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Butia capitata x Parajubaea cocoides

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Brahea Axel

I didn't realize they were that tender. Glenn, did you post a report in the freeze section?

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tank

My spear got funked up during a mild freeze as well. H2O2 and some summer heat and it is starting to take off. Looks much better than my Jubutyagrus that seems to have caught a case of the uglys.

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Brahea Axel

Seems to defeat the point of the cross if they are that tender. P. cocoides survived 14F in Alameda County in 1990, (fully defoliated of course) and butia is tough. I would have expected more from these hybrids.

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Tropicdoc

I agree, Axel. What would be the point of the cross? That is extremely disappointing. Could the B.p. cross be less tender than the B.o. cross that has been bulletproof in the Dick Douglas garden? I wish Paul Gallop in Pensacola would chime in. I spent the money on these palms because he told me they were hardy in his climate, which is identical to mine.

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ghar41

Ouch on the spear pull. I won't let mine see freezing until taller than my 8 foot greenhouse and then will have a few lights or heat cable near the spear

The spears did not pull out; they take on a necrotic look inside the cup....and then don't push up until they are treated with H2O2. Not sure why...just my experience here. Once the spear pushes and opens the leaf ends up looking like this...

DSC_0009_zps36e807d2.jpg

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Tropicdoc

I don't know if yall can see, the emerging spear of this one had the same thing when I got this palm from Patrick. I didn't know what it was. I never thought it could be from cold. The palm has another spear pushing anyways.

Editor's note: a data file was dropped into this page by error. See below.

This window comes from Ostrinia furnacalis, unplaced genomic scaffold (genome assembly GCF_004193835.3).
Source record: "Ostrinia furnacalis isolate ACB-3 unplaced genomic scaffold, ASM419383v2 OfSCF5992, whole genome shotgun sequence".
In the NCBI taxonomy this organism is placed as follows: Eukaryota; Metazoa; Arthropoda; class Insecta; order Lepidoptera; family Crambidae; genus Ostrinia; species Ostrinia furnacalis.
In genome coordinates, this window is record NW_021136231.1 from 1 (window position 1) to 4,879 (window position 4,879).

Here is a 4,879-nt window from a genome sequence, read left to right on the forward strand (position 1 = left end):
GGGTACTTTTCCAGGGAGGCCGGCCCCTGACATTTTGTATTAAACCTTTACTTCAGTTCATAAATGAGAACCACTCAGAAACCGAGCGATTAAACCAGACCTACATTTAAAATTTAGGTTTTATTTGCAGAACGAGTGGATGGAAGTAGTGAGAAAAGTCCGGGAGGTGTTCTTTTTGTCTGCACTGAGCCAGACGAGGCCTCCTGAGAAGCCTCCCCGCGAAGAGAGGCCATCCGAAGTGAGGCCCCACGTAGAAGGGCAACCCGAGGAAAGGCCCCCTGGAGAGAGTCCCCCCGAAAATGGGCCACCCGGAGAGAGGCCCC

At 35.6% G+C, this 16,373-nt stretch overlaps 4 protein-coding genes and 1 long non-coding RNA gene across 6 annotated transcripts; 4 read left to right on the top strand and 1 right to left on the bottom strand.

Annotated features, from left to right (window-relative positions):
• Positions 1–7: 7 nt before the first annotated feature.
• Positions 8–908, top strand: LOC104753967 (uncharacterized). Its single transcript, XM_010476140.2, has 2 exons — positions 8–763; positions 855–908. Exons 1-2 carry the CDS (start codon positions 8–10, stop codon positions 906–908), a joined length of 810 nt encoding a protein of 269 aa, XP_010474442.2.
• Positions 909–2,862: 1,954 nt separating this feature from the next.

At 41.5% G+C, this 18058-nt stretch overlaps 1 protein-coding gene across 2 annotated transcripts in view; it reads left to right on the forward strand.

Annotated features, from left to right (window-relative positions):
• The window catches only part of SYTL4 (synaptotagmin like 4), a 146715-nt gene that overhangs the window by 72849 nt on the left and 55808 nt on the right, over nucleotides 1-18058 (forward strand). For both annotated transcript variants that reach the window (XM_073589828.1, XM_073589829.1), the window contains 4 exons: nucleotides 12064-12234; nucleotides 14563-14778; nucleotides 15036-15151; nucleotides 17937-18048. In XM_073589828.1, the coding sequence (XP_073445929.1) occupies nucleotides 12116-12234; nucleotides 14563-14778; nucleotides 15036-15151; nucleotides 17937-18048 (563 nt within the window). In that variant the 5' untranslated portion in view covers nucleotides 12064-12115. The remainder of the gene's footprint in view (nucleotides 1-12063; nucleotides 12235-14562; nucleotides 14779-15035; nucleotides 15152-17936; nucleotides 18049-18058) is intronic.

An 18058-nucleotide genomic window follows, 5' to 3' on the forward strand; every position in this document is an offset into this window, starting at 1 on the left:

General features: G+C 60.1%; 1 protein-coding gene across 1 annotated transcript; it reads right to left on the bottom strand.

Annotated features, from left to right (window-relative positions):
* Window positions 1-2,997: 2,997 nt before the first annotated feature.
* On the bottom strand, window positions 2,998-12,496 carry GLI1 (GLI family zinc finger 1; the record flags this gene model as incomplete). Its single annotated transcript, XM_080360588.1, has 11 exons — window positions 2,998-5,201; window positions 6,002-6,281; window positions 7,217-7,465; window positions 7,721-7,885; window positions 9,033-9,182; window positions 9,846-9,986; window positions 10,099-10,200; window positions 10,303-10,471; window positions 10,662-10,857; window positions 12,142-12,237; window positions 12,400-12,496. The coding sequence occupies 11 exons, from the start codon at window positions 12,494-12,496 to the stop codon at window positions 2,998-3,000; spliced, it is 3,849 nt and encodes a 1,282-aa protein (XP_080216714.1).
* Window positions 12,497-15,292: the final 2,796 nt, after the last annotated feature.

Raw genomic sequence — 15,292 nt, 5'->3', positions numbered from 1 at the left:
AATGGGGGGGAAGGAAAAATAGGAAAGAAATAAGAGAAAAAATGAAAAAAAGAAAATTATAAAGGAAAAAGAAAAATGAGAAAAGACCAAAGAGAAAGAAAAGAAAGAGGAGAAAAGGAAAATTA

post-7690-0-24613000-1402688004_thumb.jp

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tank

Mules do the same thing when they are small. They grow out of it. ALL of my mules, except for the large one that I transplanted, had damaged spears the first two years they were planted out with temps in the low 20sF. All were planted as either 3 or 5 gal plants. They quit showing freeze damage on the spear when the got over 6 - 8' tall.

Guessing this will be the case with the B x PJ cross. Also, even though the spear was damaged, none of the older leaves show the slightest burn. Same exact experience for me with mules.

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Brahea Axel

Mules do the same thing when they are small. They grow out of it. ALL of my mules, except for the large one that I transplanted, had damaged spears the first two years they were planted out with temps in the low 20sF. All were planted as either 3 or 5 gal plants. They quit showing freeze damage on the spear when the got over 6 - 8' tall.

Guessing this will be the case with the B x PJ cross. Also, even though the spear was damaged, none of the older leaves show the slightest burn. Same exact experience for me with mules.

I bet you are right, they gain a lot of hardiness with age. There is no way that a cross from two solid parents would be that tender. I hope this is the case with alfredii as well, they behave in a very similar manner as juveniles, spears are tender but the leaves are hardy and they grow out of the damage rather quickly.

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krishnaraoji88

I had spear pull on both my BxP and JxS for the first few years in the ground. They both seem to have outgrown the tendency to do it after about 3 winters.

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Tropicdoc

Good info gentlemen! Thanks.

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Tropicdoc

Axel, you say B. alfredii fronds are hardy? I guess to cold, but not frost. We have so much frost here! That's why I am opting for this hybrid instead of alfredii for "coconut palms" near my pool.

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iwan

Spear pulled and mostly defoliated after more than 200 combined hours of freezing temps in December 2013. Three days in the low 20's with 12-15 hour freeze durations. Ultimate low 20.1F

Unprotected. It is slowly recovering and is now back to about the size it was prior to the freeze.

As others have commented the hybrids for me seem to get bud rot/damage when young if exposed to the lower 20's. I would recommend protecting them for the first couple of years if Zone 9A temps or lower are expected.

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